Bitcoin soared above $8,000 on Tuesday morning, and the leading cryptocurrency has now doubled for the year. Most other major cryptocurrencies are also sharply higher. Here's a rundown of the latest price action, what could be driving the market higher, and whether the crypto-mania we saw at the end of 2017 is back.

Today's cryptocurrency prices

Before we dive into why bitcoin and other cryptocurrencies are rising, here's a look at where the leading cryptocurrencies stand right now. Bitcoin is up about 11% on Tuesday alone and has risen 37% over the past week. This is the latest in a sustained uptrend, as the leading cryptocurrency has more than doubled over the past year.

Stacks of gold coins with bitcoin symbol.

Image source: Getty Images.

It's important to note that there's a pretty strong rally going on among other leading cryptocurrencies as well. Ethereum, Ripple, Bitcoin Cash, and Litecoin are all up sharply over the past week.

Cryptocurrency

Price in U.S. Dollars

Day's Change

1-Week Change

Year-to-Date Change

Bitcoin (BTC-USD)

$8,196.20

10.9%

37.13%

104%

Ethereum (ETH-USD)

$209.44

7.9%

18.6%

38%

Ripple (XRP-USD)

$0.39

17%

26.7%

(12%)

Bitcoin Cash (BCH-USD)

$397.12

7.9%

35.7%

136%

Litecoin (LTC-USD)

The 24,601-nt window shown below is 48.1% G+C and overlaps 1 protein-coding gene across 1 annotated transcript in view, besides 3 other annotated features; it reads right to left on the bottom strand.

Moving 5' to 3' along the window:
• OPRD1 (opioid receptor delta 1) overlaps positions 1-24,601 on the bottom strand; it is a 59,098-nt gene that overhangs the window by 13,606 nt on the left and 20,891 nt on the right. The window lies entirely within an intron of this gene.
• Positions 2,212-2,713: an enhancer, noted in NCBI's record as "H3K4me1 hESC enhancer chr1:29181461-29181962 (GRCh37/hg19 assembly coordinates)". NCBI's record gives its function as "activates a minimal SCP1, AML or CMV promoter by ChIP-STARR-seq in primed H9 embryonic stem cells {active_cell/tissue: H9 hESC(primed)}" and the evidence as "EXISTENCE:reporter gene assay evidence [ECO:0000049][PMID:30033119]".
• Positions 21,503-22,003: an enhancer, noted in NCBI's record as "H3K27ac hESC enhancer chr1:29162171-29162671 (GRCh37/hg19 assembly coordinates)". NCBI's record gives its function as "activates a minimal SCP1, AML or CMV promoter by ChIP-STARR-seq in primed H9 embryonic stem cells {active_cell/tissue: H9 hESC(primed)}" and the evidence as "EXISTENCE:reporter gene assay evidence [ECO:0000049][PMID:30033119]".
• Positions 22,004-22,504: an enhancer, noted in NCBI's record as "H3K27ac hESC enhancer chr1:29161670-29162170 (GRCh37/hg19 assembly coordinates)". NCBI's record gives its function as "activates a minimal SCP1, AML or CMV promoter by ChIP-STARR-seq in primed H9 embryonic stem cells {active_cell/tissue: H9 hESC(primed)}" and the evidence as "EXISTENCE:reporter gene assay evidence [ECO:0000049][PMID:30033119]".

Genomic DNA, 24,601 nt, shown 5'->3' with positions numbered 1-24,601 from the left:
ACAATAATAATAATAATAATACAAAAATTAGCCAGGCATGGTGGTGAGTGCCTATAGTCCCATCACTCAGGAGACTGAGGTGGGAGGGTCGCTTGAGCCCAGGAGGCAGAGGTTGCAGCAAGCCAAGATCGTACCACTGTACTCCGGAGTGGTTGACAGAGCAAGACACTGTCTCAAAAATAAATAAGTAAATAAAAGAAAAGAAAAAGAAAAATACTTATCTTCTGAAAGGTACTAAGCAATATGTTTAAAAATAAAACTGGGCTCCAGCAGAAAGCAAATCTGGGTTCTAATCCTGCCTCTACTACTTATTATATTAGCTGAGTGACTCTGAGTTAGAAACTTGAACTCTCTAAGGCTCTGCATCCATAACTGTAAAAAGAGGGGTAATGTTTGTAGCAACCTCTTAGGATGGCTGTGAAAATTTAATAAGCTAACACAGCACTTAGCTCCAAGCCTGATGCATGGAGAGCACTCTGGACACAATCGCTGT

$91.10

4%

19%

175%

EOS (EOS-USD)

$5.95

8.5%

20.7%

103%

Data source: www.investing.com. Prices and daily changes as of May 14, 2019 at approximately 8:30 a.m. EDT. Prices are rounded to the nearest cent where appropriate.

Why are cryptocurrencies rallying?

There's no clear catalyst driving bitcoin and other cryptocurrencies higher, but one strong possibility is increased institutional interest.

For one thing, while there has been a lack of new ways to buy cryptocurrencies over the past year or so, there's a strong rumor that Fidelity is preparing to roll out cryptocurrency trading to institutional customers.

There are several other indicators of increased institutional interest, such as record inflows for Bitcoin Investment Trust (NASDAQOTH:GBTC), the main exchange-traded vehicle that allows investors to own bitcoin indirectly.

The potential for greater institutional interest has been thought of as one of the biggest possible catalysts for cryptocurrencies all along, but the continuous rejection of bitcoin ETFs by the SEC and the recent discontinuation of bitcoin futures by Cboe Global Markets put a damper on this enthusiasm. However, a renewed possibility of institutional dollars flowing into the market could certainly spark buying activity.

Is crypto-mania back?

This has certainly been a strong rally, but it's still important to put things into perspective. The vast majority of cryptocurrencies (including all six on this list) are still well under their late-2017 peaks. Bitcoin is still 37% below its price at the start of 2018, and Ethereum is worth less than one-third of what it was at that point. The entire cryptocurrency market is worth about $242 billion, still far away from its roughly $800 billion peak.

The point is that it's way too early to say that the cryptocurrency craze of late 2017 and early 2018 is back. This is a great rebound for the market, but until we get some concrete positive catalysts such as serious institutional interest or large-scale cryptocurrency adoption by merchants, it's unlikely that bitcoin and the others will soar to their previous highs anytime soon.